The Misconceptions We Reinforce When Talking to Children about Disability, and Solutions

Last school year my youngest daughter befriended a young boy, Jonathan in her class with Down Syndrome. A few months into the school year she and my older daughter were having regular conversation about playing with Jonathan. Throughout that stretch of time I was met by periodic questions and comments about why Jonathan. Why doesn’t Jonathan say words? Why does Jonathan have different rules than other children? Why does Jonathan have his own teacher? Many times the questions came across as rhetorical. It sounded like the came out of a conversation that the teachers had with the students. The questions were more about receiving confirmation from me, a former early childhood special educator and researcher of high-quality inclusive education. But I wasn’t confirming what other adults were telling them. Most often, I was clarifying misconceptions.

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Filling a Cracked Bucket

Recently, I’ve been discovering that my techniques and strategies to talk with my soon to be eight-year-old are insufficient. For the past couple of years when I have been asked a question about this confusing complex world we live in I pulled ideas form books, television shows, and movies she was familiar with. She was engaged and the conversations never had a conclusion.  It was open for ongoing follow-up questions from either of us.

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Why Don’t We Ever See Children With Disabilities at the Playground?

About a week ago, I was supervising my daughters as they played on a playground.  This was a new playground for us.  It was pretty typical.  A ground cover of wood chips, slides, bars to climb across, walls to climb up, etc.  They also had six swings, two for babies and toddlers, two traditional and, less common two adaptive swings.  These swings are typically blue or red, look like an upright reclining chair, and have four chains connecting them to the cross bar; two in the front and two in the back.  They are designed to support children who do not have the size, core strength or muscle tone to sit on the other swings. Also rare for playgrounds were the rubber walkway/ramps that wove through the wood chips.  Each ramp lead to a piece of playground equipment.  I took brief notice of these features, but I didn’t consider them something worth pointing out to the children.  I was wrong.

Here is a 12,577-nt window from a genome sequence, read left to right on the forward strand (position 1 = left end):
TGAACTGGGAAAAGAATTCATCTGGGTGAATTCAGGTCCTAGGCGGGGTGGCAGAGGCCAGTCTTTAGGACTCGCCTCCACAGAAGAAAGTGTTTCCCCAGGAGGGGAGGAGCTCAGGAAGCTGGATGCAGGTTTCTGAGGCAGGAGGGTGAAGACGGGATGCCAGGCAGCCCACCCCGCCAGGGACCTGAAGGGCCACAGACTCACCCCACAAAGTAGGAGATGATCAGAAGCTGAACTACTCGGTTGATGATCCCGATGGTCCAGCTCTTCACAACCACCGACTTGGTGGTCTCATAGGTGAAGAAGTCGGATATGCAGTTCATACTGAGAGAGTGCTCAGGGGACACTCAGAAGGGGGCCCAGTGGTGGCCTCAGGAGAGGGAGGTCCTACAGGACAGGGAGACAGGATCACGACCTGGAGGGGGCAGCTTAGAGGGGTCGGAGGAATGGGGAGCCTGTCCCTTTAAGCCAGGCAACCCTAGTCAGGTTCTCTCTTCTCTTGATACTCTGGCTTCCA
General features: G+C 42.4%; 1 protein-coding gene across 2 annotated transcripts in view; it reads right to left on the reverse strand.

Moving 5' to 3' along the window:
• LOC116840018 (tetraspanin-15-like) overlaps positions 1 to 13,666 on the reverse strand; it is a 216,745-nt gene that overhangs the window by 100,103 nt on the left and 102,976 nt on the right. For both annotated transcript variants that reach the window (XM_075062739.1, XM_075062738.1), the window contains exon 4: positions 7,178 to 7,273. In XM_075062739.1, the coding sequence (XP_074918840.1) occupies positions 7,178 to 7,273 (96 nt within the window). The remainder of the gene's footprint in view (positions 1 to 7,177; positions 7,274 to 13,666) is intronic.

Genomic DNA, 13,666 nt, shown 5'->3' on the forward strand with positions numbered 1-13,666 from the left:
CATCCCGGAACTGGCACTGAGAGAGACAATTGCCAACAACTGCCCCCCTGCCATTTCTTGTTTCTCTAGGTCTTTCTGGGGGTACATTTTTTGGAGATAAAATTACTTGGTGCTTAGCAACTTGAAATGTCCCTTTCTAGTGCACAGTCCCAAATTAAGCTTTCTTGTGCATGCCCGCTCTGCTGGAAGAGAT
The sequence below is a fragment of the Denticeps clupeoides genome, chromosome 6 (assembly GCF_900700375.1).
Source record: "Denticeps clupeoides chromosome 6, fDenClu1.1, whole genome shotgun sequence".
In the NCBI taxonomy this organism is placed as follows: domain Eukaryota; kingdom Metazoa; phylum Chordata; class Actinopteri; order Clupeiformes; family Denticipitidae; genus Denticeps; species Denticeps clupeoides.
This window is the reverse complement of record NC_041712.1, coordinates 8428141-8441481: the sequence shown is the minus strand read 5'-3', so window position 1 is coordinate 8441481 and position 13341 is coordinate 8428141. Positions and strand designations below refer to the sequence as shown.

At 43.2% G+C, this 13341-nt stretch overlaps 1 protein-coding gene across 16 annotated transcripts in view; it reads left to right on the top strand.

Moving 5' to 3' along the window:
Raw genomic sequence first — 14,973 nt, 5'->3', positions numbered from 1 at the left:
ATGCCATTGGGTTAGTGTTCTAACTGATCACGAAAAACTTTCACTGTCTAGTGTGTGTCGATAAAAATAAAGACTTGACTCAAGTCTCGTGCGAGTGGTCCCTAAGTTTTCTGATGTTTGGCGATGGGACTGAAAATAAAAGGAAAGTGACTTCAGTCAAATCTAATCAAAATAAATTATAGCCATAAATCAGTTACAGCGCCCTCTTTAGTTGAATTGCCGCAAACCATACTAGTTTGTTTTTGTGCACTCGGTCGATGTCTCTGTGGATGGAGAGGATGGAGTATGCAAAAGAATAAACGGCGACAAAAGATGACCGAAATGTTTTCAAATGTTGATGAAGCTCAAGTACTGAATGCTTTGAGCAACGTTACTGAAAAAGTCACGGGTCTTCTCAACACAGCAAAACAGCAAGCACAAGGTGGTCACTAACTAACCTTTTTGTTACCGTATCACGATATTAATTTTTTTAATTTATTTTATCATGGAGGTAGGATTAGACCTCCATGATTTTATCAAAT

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The Re-imagining IEP and IFSP Meetings

This article was originally published at https://kristiepf.com/the-elephant-we-fail-to-see-guest-blog/. It was published with a focus on early childhood education, but the concepts apply to all level of education.

It was mid-April. The speech pathologist, occupational therapist, school psychologist, family and I, the early childhood special educator, were gathered around a large round table two feet off the ground, all sitting in child-sized chairs for Jose’s kindergarten transition meeting. It was our fifth of seven kindergarten transition meetings that spring.

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Child Sex…Trafficking?

Since our children were infants, we have always talked about human sexuality bluntly.  We refer to body parts using the anatomically correct name, we don’t hide or shame the early sexual curiosity, and babies do not come from storks.  Of course, at six years old when my oldest asked, “Daddy, I know babies grow inside their mommies belly and come out of their mommy’s vagina, but how do they get in there?” I turned flush red and surprised the children with the news that mommy was coming home with donuts.  I was very relieved that she forgot she asked the question…especially since that is very, very unusual.  She has not asked since…but when she does, I’m a little more prepared, because I know it is critical to talk about sex when children are young.  However, when she asked me about child sex trafficking, I was not prepared.

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When Your Child Discovers Derogatory Words

My daughter discovered a new weapon in her arsenal of language.  Sister, you’re an idiot!  Daddy, don’t be an idiot! Mommy’s an idiot!

Several years back, a good friend of mine introduced me to the terms “teeth and claws words.”  These are the words that can hurt people.  That worked great until my daughter began hearing cuss words tossed around on the school playground this year.

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